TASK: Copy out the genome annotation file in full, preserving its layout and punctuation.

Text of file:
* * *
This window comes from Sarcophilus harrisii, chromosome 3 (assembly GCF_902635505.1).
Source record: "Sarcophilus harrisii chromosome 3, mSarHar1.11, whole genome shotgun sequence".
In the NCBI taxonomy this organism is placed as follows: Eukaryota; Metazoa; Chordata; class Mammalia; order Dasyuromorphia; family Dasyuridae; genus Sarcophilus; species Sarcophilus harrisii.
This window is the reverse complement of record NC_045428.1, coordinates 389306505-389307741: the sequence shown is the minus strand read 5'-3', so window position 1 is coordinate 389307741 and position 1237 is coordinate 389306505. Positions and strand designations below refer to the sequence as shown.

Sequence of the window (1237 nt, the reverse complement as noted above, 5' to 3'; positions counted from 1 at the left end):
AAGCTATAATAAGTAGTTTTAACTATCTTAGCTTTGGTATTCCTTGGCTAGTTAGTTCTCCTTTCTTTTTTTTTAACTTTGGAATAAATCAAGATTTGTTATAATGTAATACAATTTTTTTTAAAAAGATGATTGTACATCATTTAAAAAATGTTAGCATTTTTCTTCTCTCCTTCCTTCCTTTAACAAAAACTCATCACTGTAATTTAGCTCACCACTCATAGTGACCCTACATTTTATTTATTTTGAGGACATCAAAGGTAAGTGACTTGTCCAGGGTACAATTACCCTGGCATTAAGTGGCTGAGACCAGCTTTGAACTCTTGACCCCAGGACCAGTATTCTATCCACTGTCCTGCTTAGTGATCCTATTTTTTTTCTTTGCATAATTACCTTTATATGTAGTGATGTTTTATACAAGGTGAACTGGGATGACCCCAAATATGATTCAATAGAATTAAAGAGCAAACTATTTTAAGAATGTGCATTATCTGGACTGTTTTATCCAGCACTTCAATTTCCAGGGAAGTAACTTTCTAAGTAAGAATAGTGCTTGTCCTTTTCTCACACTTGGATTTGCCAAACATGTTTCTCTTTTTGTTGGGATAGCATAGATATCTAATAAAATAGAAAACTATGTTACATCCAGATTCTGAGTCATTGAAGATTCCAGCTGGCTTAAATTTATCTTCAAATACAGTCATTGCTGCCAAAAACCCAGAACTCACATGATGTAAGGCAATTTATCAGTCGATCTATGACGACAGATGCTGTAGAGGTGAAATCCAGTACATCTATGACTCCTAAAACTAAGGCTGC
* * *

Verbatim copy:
This window comes from Sarcophilus harrisii, chromosome 3 (assembly GCF_902635505.1).
Source record: "Sarcophilus harrisii chromosome 3, mSarHar1.11, whole genome shotgun sequence".
In the NCBI taxonomy this organism is placed as follows: Eukaryota; Metazoa; Chordata; class Mammalia; order Dasyuromorphia; family Dasyuridae; genus Sarcophilus; species Sarcophilus harrisii.
This window is the reverse complement of record NC_045428.1, coordinates 389306505-389307741: the sequence shown is the minus strand read 5'-3', so window position 1 is coordinate 389307741 and position 1237 is coordinate 389306505. Positions and strand designations below refer to the sequence as shown.

Sequence of the window (1237 nt, the reverse complement as noted above, 5' to 3'; positions counted from 1 at the left end):
AAGCTATAATAAGTAGTTTTAACTATCTTAGCTTTGGTATTCCTTGGCTAGTTAGTTCTCCTTTCTTTTTTTTTAACTTTGGAATAAATCAAGATTTGTTATAATGTAATACAATTTTTTTTAAAAAGATGATTGTACATCATTTAAAAAATGTTAGCATTTTTCTTCTCTCCTTCCTTCCTTTAACAAAAACTCATCACTGTAATTTAGCTCACCACTCATAGTGACCCTACATTTTATTTATTTTGAGGACATCAAAGGTAAGTGACTTGTCCAGGGTACAATTACCCTGGCATTAAGTGGCTGAGACCAGCTTTGAACTCTTGACCCCAGGACCAGTATTCTATCCACTGTCCTGCTTAGTGATCCTATTTTTTTTCTTTGCATAATTACCTTTATATGTAGTGATGTTTTATACAAGGTGAACTGGGATGACCCCAAATATGATTCAATAGAATTAAAGAGCAAACTATTTTAAGAATGTGCATTATCTGGACTGTTTTATCCAGCACTTCAATTTCCAGGGAAGTAACTTTCTAAGTAAGAATAGTGCTTGTCCTTTTCTCACACTTGGATTTGCCAAACATGTTTCTCTTTTTGTTGGGATAGCATAGATATCTAATAAAATAGAAAACTATGTTACATCCAGATTCTGAGTCATTGAAGATTCCAGCTGGCTTAAATTTATCTTCAAATACAGTCATTGCTGCCAAAAACCCAGAACTCACATGATGTAAGGCAATTTATCAGTCGATCTATGACGACAGATGCTGTAGAGGTGAAATCCAGTACATCTATGACTCCTAAAACTAAGGCTGC